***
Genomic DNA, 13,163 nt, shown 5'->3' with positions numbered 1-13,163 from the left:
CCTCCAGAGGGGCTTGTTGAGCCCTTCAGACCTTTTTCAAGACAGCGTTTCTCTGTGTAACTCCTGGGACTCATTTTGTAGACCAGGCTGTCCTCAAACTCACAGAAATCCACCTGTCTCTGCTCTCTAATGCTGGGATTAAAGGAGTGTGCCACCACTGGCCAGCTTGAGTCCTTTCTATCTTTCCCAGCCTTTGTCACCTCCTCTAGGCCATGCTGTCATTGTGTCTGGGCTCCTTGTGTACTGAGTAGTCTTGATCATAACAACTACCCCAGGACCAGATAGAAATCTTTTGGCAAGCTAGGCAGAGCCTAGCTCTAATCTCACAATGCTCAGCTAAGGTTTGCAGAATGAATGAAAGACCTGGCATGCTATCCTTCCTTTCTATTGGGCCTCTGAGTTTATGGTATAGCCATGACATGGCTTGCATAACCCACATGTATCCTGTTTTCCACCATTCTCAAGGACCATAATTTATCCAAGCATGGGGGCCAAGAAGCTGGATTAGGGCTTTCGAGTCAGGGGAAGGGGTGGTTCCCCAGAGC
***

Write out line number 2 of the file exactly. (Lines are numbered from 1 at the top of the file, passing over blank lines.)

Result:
CCTCCAGAGGGGCTTGTTGAGCCCTTCAGACCTTTTTCAAGACAGCGTTTCTCTGTGTAACTCCTGGGACTCATTTTGTAGACCAGGCTGTCCTCAAACTCACAGAAATCCACCTGTCTCTGCTCTCTAATGCTGGGATTAAAGGAGTGTGCCACCACTGGCCAGCTTGAGTCCTTTCTATCTTTCCCAGCCTTTGTCACCTCCTCTAGGCCATGCTGTCATTGTGTCTGGGCTCCTTGTGTACTGAGTAGTCTTGATCATAACAACTACCCCAGGACCAGATAGAAATCTTTTGGCAAGCTAGGCAGAGCCTAGCTCTAATCTCACAATGCTCAGCTAAGGTTTGCAGAATGAATGAAAGACCTGGCATGCTATCCTTCCTTTCTATTGGGCCTCTGAGTTTATGGTATAGCCATGACATGGCTTGCATAACCCACATGTATCCTGTTTTCCACCATTCTCAAGGACCATAATTTATCCAAGCATGGGGGCCAAGAAGCTGGATTAGGGCTTTCGAGTCAGGGGAAGGGGTGGTTCCCCAGAGC